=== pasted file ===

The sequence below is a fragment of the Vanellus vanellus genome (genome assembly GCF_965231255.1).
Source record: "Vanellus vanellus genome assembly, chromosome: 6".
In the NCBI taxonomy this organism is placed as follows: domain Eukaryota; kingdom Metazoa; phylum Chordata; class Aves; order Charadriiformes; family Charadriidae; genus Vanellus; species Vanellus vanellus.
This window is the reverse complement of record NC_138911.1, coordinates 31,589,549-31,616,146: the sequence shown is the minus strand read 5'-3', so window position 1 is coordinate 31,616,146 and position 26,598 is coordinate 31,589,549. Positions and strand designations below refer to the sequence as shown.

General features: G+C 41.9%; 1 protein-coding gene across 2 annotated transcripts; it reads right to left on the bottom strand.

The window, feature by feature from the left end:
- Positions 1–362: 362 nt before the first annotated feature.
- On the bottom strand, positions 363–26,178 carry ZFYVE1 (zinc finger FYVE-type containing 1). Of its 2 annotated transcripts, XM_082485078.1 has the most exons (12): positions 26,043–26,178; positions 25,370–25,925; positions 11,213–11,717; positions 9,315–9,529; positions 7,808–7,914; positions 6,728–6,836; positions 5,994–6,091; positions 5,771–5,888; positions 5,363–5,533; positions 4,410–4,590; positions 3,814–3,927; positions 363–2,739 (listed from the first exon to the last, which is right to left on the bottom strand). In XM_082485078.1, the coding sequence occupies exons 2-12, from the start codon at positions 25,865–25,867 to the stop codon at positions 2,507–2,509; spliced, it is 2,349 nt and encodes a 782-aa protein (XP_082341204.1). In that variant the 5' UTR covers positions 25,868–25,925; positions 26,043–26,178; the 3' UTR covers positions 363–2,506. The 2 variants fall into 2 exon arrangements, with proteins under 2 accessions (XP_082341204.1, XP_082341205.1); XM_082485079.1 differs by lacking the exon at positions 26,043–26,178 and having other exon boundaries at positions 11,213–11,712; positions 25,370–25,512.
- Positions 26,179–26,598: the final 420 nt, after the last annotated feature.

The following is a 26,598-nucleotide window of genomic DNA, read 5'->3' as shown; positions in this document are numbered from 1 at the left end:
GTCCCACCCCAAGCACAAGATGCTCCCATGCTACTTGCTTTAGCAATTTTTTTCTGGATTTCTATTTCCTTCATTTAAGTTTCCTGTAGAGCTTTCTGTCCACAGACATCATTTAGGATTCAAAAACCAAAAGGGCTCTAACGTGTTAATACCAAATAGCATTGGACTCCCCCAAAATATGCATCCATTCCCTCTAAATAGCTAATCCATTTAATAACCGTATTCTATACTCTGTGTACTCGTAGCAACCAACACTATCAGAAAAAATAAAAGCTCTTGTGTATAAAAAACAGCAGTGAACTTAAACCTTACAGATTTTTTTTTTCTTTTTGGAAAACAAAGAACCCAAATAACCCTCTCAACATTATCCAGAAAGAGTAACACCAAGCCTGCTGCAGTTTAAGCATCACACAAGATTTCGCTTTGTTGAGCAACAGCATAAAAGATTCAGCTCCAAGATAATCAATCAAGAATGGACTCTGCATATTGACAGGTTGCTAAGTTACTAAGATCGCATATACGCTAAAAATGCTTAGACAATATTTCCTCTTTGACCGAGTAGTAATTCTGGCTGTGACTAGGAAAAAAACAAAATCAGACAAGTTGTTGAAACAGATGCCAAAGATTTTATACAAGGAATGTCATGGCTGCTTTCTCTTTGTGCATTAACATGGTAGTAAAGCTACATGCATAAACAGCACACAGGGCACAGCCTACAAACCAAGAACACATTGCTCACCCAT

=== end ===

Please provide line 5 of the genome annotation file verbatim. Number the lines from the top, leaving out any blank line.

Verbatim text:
General features: G+C 41.9%; 1 protein-coding gene across 2 annotated transcripts; it reads right to left on the bottom strand.